Posted by Dave on July 26, 2011 | 8 Commentsfatigue and exhaustion, discussing why we get tired when we do. This week I’m finishing up Noakes’ chapter on energy systems and running performance.
I started running in the early 1980s, when runners carbed up before races, but even marathoners didn’t each much or ate nothing at all during races. Since I was running shorter cross-country and track events, this didn’t affect my running too much, but in the past few years, as I began training for half-marathons and marathons, I faced a dilemma: I had never eaten or had anything other than water to drink while running. Many runners these days fuel up with carbohydrate drinks or gels, and my running partners told me that fueling up during a long race made a big difference.
I tried eating gels and drinking Gatorade during long runs, but my stomach tended to get upset. Eventually I figured out a brand and flavor of gels that I could tolerate, and I’ve been using them on long runs ever since. I’m pretty sure they help, but it’s always been unclear to me exactly how much they help, and whether they’re truly helping or just acting as a placebo. PepsiCo and other companies make millions of dollars selling products like Gatorade, so it’s in their interest to convince runners and other athletes that buying and consuming these products really helps.
Tim Noakes points out that researchers as early as the 1920s and 30s knew that consuming sweets during long runs seemed to enhance endurance, but somehow that knowledge was lost during the 60s and 70s. It wasn’t until a landmark study was published in 1986 that researchers once again demonstrated that consuming carbohydrates during extended workouts actually helped.
A team led by Edward Coyle had trained cyclists ride stationary bikes at a set pace until they couldn’t continue. In one session the riders consumed around 60 g of carbs per hour in an energy drink, and in a separate session the same riders had a placebo. The sessions were separated by a week, so there was ample time for recovery. Normally we think of a placebo as a “sugar pill,” but in this case they drank artificially sweetened beverages flavored to match the carbohydrate drink. When they consumed carbs, the cyclists could sustain the pace for an average of 4 hours, compared to just 3 hours when consuming the placebo—a dramatic, statistically significant difference. In addition, there was a measurable difference in the amount of glucose in the riders’ blood:
Interestingly, there was no difference in muscle glycogen levels in the carb versus placebo. At that time, muscle glycogen was thought to be the key to endurance; endurance athletes were encouraged to carbo-load to increase their levels of muscle glycogen before a race because the muscles couldn’t readily use blood glucose to do work.
So why do athletes perform better when blood glucose levels are high? Noakes says the blood glucose is necessary to preserve brain function. Without sufficient blood glucose, athletes become hypoglycemic, and end up shutting down completely, regardless of whether their muscles are getting enough energy. You’ve probably seen videos like this from the end of the 1997 Hawaii Ironman Triathlon, where Sian Welch and Wendy Ingraham are reduced to crawling to the finish:
After you get over the heart-wrenching emotion of the scene, note that they seem to have muscle function, just not the ability to control their muscles. Noakes argues that normally the central governor in the brain works to prevent us from becoming hypoglycemic, which means we simply stop before we get to the desperate situation of Welch and Ingraham in the video. When athletes have enough blood glucose, they can then use other resources such as fat to power their muscles.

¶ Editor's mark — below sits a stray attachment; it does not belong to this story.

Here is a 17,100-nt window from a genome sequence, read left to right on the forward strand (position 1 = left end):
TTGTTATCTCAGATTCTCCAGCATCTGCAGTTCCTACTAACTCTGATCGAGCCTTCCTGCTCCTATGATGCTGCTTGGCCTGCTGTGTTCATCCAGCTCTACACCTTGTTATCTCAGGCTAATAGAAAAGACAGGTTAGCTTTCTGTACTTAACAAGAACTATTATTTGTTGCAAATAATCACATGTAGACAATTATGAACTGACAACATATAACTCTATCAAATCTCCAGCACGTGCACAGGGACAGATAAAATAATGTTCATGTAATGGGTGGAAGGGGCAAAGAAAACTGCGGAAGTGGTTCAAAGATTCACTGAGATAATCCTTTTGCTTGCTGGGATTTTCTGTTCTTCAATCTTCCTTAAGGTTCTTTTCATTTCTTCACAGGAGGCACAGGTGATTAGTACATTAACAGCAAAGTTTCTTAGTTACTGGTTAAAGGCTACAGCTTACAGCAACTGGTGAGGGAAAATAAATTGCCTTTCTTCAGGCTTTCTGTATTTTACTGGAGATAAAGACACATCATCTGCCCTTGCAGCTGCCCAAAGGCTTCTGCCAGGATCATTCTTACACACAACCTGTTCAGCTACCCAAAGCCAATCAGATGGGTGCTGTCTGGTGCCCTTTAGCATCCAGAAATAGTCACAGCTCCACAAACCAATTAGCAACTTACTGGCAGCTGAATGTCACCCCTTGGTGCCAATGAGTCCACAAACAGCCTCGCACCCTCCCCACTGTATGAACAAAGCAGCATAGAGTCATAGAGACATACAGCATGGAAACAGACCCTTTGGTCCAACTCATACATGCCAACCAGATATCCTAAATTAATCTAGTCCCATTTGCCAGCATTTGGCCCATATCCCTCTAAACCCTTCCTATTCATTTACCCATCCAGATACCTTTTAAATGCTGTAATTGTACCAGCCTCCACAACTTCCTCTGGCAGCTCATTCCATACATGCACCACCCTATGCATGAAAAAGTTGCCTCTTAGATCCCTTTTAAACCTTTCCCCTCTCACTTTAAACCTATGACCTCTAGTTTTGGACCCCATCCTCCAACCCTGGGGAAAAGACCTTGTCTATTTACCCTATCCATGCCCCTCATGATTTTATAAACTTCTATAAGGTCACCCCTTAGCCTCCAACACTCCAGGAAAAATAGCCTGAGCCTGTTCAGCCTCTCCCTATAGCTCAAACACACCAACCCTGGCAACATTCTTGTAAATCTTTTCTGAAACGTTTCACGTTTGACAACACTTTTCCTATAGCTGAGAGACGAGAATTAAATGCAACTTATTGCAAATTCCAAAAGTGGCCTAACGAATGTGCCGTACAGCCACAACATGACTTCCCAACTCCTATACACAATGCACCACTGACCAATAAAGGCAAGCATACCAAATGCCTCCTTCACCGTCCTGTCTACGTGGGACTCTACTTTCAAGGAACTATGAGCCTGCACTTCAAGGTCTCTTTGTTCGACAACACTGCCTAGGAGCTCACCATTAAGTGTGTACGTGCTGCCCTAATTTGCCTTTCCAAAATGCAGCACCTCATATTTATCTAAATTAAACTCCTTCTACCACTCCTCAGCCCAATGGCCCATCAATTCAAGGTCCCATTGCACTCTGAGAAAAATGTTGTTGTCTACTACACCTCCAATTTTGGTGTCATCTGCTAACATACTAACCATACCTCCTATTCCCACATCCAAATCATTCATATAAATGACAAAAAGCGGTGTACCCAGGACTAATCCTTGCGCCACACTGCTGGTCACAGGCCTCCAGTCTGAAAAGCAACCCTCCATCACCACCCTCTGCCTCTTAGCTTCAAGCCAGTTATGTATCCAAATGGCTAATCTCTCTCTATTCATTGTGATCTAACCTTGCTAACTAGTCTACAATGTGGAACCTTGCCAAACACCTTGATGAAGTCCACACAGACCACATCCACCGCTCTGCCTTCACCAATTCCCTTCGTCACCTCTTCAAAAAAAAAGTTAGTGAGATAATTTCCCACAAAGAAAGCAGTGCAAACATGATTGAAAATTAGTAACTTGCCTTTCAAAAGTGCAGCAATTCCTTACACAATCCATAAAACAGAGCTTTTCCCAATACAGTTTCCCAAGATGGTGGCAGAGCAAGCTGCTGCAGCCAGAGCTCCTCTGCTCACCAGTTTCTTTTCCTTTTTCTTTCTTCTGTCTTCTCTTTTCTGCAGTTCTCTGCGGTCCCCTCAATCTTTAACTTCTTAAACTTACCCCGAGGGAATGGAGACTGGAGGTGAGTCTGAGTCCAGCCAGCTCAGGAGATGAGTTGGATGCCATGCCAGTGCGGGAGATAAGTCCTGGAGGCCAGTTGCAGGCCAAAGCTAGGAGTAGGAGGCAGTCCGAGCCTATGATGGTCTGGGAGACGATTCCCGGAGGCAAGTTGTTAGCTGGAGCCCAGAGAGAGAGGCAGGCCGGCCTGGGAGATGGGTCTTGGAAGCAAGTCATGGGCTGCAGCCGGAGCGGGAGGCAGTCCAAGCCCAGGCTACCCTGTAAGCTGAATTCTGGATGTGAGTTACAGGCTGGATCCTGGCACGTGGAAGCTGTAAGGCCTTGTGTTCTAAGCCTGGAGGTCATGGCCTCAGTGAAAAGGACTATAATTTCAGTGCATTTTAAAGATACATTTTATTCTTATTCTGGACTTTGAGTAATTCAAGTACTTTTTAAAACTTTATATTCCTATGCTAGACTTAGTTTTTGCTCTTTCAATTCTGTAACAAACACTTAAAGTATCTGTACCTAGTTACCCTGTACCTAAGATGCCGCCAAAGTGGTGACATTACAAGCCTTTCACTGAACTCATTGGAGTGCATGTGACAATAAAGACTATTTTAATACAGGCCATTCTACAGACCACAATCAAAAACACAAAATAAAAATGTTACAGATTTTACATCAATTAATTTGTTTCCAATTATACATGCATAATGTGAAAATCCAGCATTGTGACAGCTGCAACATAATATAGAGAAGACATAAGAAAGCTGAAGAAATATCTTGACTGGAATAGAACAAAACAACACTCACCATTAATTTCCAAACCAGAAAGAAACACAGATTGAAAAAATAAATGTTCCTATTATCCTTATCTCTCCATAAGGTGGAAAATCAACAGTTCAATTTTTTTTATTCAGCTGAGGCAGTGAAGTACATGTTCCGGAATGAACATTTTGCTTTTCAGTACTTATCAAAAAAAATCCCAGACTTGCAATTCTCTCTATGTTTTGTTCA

Noakes himself was one of the researchers that added another piece to the puzzle of how muscles fatigue: why we tend to slow down in long runs rather than just stop completely. In a 2001 study led by Alan St. Clair Gibson, the researchers had cyclists perform a 100K time trial on stationary bikes, but with intermittent all-out sprints. What they found is that the pace in the sprints slowed down almost from the start; each sprint was a little slower than the previous one. But most interestingly, they also measured the electrical signals coming from the brain to the leg muscles, and they found those signals were diminishing along with the pace of the sprint. This suggests that the brain slows the riders by activating fewer muscles as the body tires: It’s the central governor, once again telling the body to slow down before it hurts itself.
Noakes says this can also explain why the cyclists in the Coyle et al. study suddenly stopped: They reached the point of fatigue at which the central governor wouldn’t recruit enough muscle fibers to maintain the prescribed pace. The riders could have continued at a slower pace, of course, but that wasn’t the point of the study.
A whole cadre of studies since Coyle has confirmed that consuming carbs immediately before and during extended endurance events significantly improves performance, and that this effect is more reliable than carbo-loading. Carbs can improve race performance in events as short as one hour; at the end of marathon-length events, pace is improved by as much as 12 percent. For longer races like Ironman triathlons and ultramarathons, some sort of in-race nutrition can prevent more dramatic collapses.
What this means for you: Consuming carbs during long workouts and races (more than one hour) improves performance. While the exact quantities you need haven’t been established, most studies have examined doses between 40 and 60 grams of carbs per hour. You can consume carbs in the form of energy drinks or gel packs, but note that it’s difficult to know the exact amount of carbs you’re getting from an energy drink in a race situation, where the cups are filled unevenly and the drink may be diluted.